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Bookshelf & Knex - November PhillyJS Meetup

Fb5d018725ccbe7c4359e29edddb201d?s=47 Tim Griesser
November 20, 2013

Bookshelf & Knex - November PhillyJS Meetup


Tim Griesser

November 20, 2013


  1. Relational Data and Javascript

  2. Tim Griesser @tgriesser /tgriesser Backbone.js maintainer Javascript Engineer

  3. Background • Server-side, primarily PHP development • Enjoyed writing javascript

    (and coffee) • Work on the Backbone.js project • Liked the conventions around Models & Collections • Began to explore
  4. ...easily building fast, scalable network applications. Node.js uses an event-driven,

    non-blocking I/O model that makes it lightweight and efficient, perfect for data-intensive real-time applications that run across distributed devices.
  5. ... it’s really good for webapps!

  6. ...but

  7. It’s not quite there. • Still a relatively young ecosystem

    • Lots of examples with NoSQL • Touted as great for: streaming, realtime applications, with buffers and websockets... • Not so much for model heavy applications as you’d see in Rails, Django, Laravel, $insert_language_framework_here
  8. ...oh well, guess I’ll stick to what I know

  9. • Models, Collections, Views, Events, Routing for webapps • Solid

    conventions for RESTful data syncing • Flexible, easily extended, literate codebase • Lightweight, doesn’t add features without a number of solid real world use cases • For the 90% use cases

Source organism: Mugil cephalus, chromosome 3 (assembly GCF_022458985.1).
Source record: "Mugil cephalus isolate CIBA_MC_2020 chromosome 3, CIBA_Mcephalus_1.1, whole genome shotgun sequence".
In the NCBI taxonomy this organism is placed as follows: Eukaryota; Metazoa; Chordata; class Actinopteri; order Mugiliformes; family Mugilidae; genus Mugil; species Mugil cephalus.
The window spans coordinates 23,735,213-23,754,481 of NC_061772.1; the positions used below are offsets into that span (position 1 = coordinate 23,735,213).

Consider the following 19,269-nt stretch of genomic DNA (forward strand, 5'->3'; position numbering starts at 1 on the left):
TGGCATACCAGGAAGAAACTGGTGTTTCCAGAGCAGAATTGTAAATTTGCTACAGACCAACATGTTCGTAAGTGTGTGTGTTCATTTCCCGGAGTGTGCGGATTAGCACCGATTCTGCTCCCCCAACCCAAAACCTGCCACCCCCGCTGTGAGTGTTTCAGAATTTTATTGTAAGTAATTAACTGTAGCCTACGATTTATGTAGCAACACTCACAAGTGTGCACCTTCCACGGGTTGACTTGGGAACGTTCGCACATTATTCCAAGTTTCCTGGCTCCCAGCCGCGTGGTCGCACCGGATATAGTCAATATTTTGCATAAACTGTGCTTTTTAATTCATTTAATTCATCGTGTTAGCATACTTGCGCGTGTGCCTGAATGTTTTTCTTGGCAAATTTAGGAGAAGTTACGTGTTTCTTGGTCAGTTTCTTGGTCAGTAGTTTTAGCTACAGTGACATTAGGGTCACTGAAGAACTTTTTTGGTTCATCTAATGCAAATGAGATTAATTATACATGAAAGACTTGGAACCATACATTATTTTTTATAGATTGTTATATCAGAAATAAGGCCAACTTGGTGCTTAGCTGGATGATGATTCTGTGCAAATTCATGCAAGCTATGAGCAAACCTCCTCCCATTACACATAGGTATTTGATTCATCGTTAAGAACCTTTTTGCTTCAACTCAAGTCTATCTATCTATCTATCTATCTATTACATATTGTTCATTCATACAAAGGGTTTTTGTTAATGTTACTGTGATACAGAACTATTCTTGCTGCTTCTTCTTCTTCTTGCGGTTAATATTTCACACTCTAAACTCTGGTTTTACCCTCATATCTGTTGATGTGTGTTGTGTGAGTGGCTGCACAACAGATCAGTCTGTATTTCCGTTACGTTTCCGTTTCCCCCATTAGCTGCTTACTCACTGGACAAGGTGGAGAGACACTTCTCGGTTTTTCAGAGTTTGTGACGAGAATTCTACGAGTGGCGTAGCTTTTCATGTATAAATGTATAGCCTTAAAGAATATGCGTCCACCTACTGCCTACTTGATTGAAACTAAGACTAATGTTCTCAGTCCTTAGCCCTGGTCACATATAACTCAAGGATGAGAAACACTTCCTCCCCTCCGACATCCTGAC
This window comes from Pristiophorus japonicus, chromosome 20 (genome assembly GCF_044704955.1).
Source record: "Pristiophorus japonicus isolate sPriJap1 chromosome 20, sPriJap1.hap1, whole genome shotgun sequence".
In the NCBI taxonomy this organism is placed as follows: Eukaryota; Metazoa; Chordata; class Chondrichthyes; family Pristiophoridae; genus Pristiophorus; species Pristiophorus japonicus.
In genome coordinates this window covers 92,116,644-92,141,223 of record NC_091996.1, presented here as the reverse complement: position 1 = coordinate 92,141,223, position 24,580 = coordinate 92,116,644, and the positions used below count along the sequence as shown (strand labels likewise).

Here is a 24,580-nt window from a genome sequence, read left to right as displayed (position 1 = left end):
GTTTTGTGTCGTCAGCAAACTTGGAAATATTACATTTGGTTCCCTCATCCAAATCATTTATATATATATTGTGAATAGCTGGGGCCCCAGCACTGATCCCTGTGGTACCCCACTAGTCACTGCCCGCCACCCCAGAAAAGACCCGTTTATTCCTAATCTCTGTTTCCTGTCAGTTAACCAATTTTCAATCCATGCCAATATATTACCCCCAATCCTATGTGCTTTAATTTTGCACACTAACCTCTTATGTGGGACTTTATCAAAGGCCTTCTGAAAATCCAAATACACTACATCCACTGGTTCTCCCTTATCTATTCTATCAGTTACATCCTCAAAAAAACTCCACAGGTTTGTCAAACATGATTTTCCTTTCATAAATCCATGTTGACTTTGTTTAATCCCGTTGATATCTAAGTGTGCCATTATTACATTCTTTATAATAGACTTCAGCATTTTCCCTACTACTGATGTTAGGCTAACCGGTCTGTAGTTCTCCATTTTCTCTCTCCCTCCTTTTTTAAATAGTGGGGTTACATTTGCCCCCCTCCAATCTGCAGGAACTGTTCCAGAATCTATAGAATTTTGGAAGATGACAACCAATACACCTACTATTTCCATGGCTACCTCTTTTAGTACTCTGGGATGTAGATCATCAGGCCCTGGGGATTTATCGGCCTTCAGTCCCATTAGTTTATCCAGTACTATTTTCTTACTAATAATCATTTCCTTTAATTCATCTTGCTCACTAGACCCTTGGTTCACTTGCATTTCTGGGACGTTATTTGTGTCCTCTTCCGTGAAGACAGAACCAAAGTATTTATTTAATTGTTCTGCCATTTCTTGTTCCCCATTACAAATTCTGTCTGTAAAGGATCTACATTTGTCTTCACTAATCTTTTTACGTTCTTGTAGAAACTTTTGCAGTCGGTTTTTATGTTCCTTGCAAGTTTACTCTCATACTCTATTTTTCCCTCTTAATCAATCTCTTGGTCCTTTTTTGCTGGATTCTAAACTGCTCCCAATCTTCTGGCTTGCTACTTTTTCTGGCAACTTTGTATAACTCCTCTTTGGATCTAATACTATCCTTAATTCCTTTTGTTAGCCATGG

10. None
  11. Laravel Framework • Well written & architected PHP framework by

    Taylor Otwell • Uses Symfony2’s components • Contains a great Query Builder, Schema Builder & ORM (Eloquent)
  12. Hmm...

  13. • So if Backbone has these nice Model, Collection, and

    Events built in Javascript • ...and Laravel has a nice Schema Builder, Query Builder, and ORM in PHP
  14. could we combine them?

  15. Query builder Eloquent Promises Models, Collections, Events

  16. None
  17. None
  18. Query Builder • Use javascript statements to build SQL expressions

  19. Query Builder

  20. Knex Query Builder • Query support for the majority of:

    • joins, where, having, union, aggregates, insert, update, delete, group by, order by, etc. • Builds the foundation of the Bookshelf.js • knex.raw(/* for very custom queries */)
  21. Schema Builder • Code to help create and edit the

    database structure • Maintains consistency between datatypes in different query dialects • Eventually will be used with migrations (almost there) to keep things versioned as the database changes
  22. None
  23. Knex: Also Used By

  24. None
  25. ORM’s • Quick refresher: • Object-Relational-Mapper • Values in data-store

    (MySQL, PostgreSQL, SQLite3) mapped to javascript objects (models) or arrays of models (collections)
  26. ORM • Takes care of standard SQL queries for you,

    especially for common CRUD operations • model.fetch() • model.save() • model.destroy() • collection.fetch()
  27. • Uses the events from Backbone.js • .on(event, handler, context);

    • .trigger(event, [arguments*]); • .triggerThen(event, [arguments*]);
  28. Lifecycle events fetching creating updating saving destroying fetched created updated

    saved destroyed Useful for validations, logging, etc.
  29. Relation Types • hasOne • hasMany • belongsTo • belongsToMany

    • morphOne • morphMany • morphTo • .through()
  30. .through • Creates a relation where a model can be

    selected through another model • Example, a “doctor” hasMany “appointments”, and an appointment hasOne “patient” • doctor.hasMany(Patients).through(Appointment)